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Diseases

Genetic and Rare Diseases Information Center (GARD)

Myelofibrosis


Other Names for this Disease
  • Idiopathic myelofibrosis
  • Myeloid metaplasia
  • Agnogenic myeloid metaplasia
  • Primary myelofibrosis
See Disclaimer regarding information on this site. Some links on this page may take you to organizations outside of the National Institutes of Health.

Your Question

I need to ascertain the incidence of myelofibrosis in the United States. Is myelofibrosis considered to be a rare disorder?

Our Answer

We have identified the following information that we hope you find helpful. If you still have questions, please contact us.

What is myelofibrosis?

Myelofibrosis is a disorder of the bone marrow, in which the marrow is replaced by fibrous (scar) tissue.[1] When the bone marrow is scarred, it cannot make enough blood cells. This leads to anemia, weakness, fatigue, and often, swelling of the liver and spleen.[1][2] The condition occurs when blood stem cells develop somatic mutations in the JAK2, MPL, CALR, and TET2 genes. Other genes may also be involved. The condition is generally not inherited.[3] Although myelofibrosis can occur at any age, it typically develops after the age of 50.[1][2] In most cases, myelofibrosis gets progressively worse. Treatment is aimed at relieving signs and symptoms and may include medications, blood transfusions, chemotherapy, radiation therapy and surgery.[2]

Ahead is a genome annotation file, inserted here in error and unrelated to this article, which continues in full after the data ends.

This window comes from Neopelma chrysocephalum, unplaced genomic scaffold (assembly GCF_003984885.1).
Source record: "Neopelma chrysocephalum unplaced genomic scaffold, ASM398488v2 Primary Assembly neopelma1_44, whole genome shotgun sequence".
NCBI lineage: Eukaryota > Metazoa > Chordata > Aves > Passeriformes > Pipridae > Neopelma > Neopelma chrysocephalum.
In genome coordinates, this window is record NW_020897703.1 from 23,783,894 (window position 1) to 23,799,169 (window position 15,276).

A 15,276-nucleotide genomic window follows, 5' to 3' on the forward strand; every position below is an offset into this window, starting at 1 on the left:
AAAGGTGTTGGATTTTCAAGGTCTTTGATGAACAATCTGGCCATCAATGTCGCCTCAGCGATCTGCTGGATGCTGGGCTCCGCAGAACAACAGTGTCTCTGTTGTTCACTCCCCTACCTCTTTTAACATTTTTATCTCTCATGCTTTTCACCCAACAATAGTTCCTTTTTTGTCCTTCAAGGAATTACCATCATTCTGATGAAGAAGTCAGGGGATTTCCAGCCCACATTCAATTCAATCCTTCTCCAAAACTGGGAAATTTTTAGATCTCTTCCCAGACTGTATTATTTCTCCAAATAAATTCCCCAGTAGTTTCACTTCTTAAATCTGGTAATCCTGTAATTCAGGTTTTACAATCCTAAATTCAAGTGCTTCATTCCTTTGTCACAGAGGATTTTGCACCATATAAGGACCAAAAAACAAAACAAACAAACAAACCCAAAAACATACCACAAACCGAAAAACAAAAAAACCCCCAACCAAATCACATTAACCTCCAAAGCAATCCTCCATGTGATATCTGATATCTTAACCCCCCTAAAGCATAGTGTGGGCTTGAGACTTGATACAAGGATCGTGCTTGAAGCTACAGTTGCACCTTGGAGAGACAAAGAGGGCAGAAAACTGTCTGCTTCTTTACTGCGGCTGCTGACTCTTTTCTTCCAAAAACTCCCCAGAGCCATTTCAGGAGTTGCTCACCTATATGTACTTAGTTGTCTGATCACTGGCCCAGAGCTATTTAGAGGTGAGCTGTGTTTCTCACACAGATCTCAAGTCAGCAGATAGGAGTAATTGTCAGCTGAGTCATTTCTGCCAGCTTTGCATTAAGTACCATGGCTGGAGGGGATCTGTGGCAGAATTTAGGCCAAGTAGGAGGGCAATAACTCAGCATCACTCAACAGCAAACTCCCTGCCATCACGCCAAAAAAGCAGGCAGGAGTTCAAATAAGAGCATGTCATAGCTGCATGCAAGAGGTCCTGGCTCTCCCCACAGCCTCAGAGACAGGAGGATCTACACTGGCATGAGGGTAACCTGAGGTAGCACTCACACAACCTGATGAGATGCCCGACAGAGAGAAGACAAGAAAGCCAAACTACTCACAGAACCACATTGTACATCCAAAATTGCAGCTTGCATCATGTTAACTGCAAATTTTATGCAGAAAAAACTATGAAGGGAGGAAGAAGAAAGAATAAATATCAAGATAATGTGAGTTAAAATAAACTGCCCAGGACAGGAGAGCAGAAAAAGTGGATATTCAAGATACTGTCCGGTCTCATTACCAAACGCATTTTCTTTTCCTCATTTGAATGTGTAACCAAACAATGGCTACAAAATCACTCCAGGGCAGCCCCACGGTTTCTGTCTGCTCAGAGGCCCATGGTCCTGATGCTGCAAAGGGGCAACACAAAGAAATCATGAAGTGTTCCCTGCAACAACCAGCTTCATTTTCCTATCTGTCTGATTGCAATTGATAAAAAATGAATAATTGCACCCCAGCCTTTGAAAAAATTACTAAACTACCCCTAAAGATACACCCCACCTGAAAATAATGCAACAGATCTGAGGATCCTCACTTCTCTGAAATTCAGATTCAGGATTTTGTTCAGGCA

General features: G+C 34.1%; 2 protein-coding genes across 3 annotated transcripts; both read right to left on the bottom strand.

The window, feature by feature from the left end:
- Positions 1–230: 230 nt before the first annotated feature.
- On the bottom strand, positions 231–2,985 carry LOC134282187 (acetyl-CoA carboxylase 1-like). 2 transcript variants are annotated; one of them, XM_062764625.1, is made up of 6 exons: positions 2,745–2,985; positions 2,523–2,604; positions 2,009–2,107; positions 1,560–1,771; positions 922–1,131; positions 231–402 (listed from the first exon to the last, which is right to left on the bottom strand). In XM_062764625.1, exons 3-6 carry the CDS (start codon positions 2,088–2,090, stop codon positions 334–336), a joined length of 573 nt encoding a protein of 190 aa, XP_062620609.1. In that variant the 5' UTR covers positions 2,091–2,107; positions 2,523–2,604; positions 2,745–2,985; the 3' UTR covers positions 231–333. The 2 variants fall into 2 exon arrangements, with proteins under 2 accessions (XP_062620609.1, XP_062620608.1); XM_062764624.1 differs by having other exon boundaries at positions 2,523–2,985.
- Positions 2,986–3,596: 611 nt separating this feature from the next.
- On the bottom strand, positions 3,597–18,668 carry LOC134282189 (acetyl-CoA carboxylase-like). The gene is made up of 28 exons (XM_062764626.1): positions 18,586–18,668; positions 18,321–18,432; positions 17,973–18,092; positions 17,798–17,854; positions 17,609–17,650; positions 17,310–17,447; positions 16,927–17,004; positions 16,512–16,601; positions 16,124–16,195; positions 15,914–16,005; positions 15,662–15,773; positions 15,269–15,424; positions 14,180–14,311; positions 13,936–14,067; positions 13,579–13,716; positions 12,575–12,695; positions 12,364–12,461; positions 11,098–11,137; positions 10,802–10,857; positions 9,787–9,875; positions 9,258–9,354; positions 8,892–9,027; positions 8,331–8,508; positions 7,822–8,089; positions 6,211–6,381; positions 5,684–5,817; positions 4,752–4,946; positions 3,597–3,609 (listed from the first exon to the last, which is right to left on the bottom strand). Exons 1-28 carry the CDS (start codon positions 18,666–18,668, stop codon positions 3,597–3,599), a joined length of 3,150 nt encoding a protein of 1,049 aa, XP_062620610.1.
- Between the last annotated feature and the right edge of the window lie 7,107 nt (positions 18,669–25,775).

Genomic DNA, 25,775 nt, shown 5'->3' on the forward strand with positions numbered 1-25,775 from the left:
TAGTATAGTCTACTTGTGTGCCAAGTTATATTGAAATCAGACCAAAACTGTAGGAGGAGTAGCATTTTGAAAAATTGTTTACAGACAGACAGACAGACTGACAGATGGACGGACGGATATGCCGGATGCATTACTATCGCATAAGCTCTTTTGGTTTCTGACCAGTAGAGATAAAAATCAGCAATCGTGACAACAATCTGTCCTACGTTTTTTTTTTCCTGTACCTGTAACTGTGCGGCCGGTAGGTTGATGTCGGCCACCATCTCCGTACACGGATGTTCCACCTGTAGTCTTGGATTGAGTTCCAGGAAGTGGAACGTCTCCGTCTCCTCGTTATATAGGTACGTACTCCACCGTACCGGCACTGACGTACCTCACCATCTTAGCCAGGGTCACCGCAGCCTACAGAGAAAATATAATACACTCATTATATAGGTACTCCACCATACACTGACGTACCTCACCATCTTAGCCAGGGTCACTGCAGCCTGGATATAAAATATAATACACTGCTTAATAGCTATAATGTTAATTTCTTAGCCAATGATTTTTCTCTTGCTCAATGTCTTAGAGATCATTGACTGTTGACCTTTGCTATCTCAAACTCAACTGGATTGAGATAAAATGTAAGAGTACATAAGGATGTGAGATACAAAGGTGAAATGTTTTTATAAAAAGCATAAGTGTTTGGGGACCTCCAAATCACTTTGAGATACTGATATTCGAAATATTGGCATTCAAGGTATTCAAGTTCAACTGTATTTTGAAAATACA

Last updated: 6/22/2016

How rare is myelofibrosis?

Few epidemiologic studies are available to estimate the occurrence of myelofibrosis.[4] Through the review of several medical textbooks and journal articles, it appears as if the annual incidence (occurrence) in European, Australian, and North American populations ranges from 0.3 to 1.5 cases per 100,000 persons.[4][5][6][7][8]
Last updated: 6/22/2016

Is myelofibrosis a rare disorder?

According to the definition of a rare disorder per the Orphan Drug act, myelofibrosis is considered a rare disorder given the incidence discussed above. 
Last updated: 6/22/2016

References
Other Names for this Disease
  • Idiopathic myelofibrosis
  • Myeloid metaplasia
  • Agnogenic myeloid metaplasia
  • Primary myelofibrosis
See Disclaimer regarding information on this site. Some links on this page may take you to organizations outside of the National Institutes of Health.